For her, it’s also about love of what she does: “I love working with students. I believe in what we do; I believe in the program.”

Guerreiro’s commitment to her theatre students and colleagues inspired her to get involved with the PEA in 1995, the year the UVic chapter was formed. She’s been a local representative from the start and has sat on every bargaining committee since 2004. She’s also a member of the committee that meets with university administration in between rounds of bargaining and was recently elected to the UVic PEA executive.

For someone with self-declared difficulty achieving work-life balance, why add this extra commitment? Because of her colleagues, Guerreiro says. “I feel like, here in the Department of Theatre, we’re different. We’re a small department and a poor department, and we have different needs when it comes to our collective bargaining,” she explains. She wants to be a voice for her colleagues and to play an active role in conversations with the university about the best interests of the department.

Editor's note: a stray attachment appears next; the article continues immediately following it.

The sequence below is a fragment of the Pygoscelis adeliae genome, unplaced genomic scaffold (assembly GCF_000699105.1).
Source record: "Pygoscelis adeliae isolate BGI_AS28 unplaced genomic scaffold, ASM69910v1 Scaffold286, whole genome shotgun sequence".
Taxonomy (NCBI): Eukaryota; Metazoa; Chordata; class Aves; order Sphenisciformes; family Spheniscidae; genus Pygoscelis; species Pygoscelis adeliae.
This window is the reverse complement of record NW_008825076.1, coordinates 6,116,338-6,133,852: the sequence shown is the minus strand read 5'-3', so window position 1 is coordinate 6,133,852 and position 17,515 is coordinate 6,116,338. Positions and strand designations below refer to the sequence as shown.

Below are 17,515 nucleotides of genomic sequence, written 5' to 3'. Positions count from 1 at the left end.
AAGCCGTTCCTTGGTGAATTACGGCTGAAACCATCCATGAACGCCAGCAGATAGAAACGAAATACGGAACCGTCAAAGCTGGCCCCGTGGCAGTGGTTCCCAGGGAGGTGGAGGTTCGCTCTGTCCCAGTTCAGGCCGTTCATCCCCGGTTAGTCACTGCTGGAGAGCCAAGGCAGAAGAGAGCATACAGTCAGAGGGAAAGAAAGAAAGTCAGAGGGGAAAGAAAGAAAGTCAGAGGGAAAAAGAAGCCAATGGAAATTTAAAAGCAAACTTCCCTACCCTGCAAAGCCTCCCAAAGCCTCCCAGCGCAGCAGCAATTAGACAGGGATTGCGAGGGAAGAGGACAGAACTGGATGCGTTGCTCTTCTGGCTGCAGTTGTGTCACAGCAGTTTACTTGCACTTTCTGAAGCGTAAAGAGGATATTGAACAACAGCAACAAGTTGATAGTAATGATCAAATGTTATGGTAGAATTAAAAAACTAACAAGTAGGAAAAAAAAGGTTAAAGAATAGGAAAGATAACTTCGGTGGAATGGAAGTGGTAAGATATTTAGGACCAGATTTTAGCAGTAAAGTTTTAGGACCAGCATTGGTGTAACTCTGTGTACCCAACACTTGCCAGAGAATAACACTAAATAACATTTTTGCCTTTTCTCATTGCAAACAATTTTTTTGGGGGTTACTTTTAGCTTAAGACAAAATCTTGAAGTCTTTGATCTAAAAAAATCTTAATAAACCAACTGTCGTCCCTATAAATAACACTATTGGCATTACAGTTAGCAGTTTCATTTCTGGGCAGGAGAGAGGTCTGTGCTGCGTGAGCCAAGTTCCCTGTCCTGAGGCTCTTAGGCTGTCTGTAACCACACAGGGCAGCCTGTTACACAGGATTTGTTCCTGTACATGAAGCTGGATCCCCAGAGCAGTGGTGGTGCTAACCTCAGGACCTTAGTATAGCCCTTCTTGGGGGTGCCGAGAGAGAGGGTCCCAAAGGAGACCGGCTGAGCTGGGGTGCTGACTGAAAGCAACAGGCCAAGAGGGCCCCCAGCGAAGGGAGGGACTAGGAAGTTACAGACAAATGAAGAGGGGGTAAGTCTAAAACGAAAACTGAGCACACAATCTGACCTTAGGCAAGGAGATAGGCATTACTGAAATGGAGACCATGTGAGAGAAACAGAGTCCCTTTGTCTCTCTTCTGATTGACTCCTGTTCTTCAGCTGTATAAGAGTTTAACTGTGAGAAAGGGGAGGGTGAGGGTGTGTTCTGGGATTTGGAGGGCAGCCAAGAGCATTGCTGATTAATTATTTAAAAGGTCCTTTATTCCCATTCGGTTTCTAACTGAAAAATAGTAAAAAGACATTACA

Joining the PEA helped immensely with improving working conditions, she adds. Now members track their overtime and are compensated fairly for it.

Work-life balance has been better during COVID-19, Guerreiro admits, but it’s only because public performances are prohibited. She feels the loss immensely. Live theatre is her vocation and passion; her work and life. Audiences feel the loss, too, she says. “I’ve been doing a donation campaign, contacting all our patrons. They’ve been so generous. They say they miss the work we do.”

Livestreamed performances are on the horizon for the Phoenix Theatre, but they don’t have the same magic, for either students or audiences, Guerreiro says. Nonetheless, as audience services manager, she’ll use her creativity to think of ways to engage people watching on screens. As she always has, she’ll adapt her role to deliver an unforgettable theatrical experience.

Remembering theatergoing before COVID-19, she reminisces about productions she’s seen at the Phoenix, on Broadway, and in London’s West End. She recalls musicals attended during family holidays and plays she snuck out to between conference sessions. She describes the thrill of being thoroughly swept up by the energy of a performance that closes with a genuine, spontaneous standing ovation.

“You just stand up,” she says. “You don’t even know you’re standing up; your body just does it. You’re yelling and clapping. You are in love. That’s what I love about theatre.”